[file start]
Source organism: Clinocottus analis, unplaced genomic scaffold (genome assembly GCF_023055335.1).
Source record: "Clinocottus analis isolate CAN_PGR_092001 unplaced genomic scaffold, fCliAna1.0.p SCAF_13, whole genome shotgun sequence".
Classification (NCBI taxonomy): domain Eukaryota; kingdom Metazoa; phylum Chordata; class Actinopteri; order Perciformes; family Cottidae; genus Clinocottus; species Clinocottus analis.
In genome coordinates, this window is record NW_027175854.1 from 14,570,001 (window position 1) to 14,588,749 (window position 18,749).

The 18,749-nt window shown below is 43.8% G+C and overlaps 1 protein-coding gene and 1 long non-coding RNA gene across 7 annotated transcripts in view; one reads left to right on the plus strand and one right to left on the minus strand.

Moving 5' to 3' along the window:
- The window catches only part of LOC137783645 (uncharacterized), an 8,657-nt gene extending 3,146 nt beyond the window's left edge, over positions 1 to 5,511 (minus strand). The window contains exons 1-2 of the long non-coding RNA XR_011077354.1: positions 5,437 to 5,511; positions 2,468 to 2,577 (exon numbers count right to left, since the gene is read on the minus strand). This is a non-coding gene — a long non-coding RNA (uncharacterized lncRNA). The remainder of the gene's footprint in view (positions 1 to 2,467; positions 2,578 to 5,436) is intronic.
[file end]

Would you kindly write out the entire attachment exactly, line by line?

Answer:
Source organism: Clinocottus analis, unplaced genomic scaffold (genome assembly GCF_023055335.1).
Source record: "Clinocottus analis isolate CAN_PGR_092001 unplaced genomic scaffold, fCliAna1.0.p SCAF_13, whole genome shotgun sequence".
Classification (NCBI taxonomy): domain Eukaryota; kingdom Metazoa; phylum Chordata; class Actinopteri; order Perciformes; family Cottidae; genus Clinocottus; species Clinocottus analis.
In genome coordinates, this window is record NW_027175854.1 from 14,570,001 (window position 1) to 14,588,749 (window position 18,749).

The 18,749-nt window shown below is 43.8% G+C and overlaps 1 protein-coding gene and 1 long non-coding RNA gene across 7 annotated transcripts in view; one reads left to right on the plus strand and one right to left on the minus strand.

Moving 5' to 3' along the window:
- The window catches only part of LOC137783645 (uncharacterized), an 8,657-nt gene extending 3,146 nt beyond the window's left edge, over positions 1 to 5,511 (minus strand). The window contains exons 1-2 of the long non-coding RNA XR_011077354.1: positions 5,437 to 5,511; positions 2,468 to 2,577 (exon numbers count right to left, since the gene is read on the minus strand). This is a non-coding gene — a long non-coding RNA (uncharacterized lncRNA). The remainder of the gene's footprint in view (positions 1 to 2,467; positions 2,578 to 5,436) is intronic.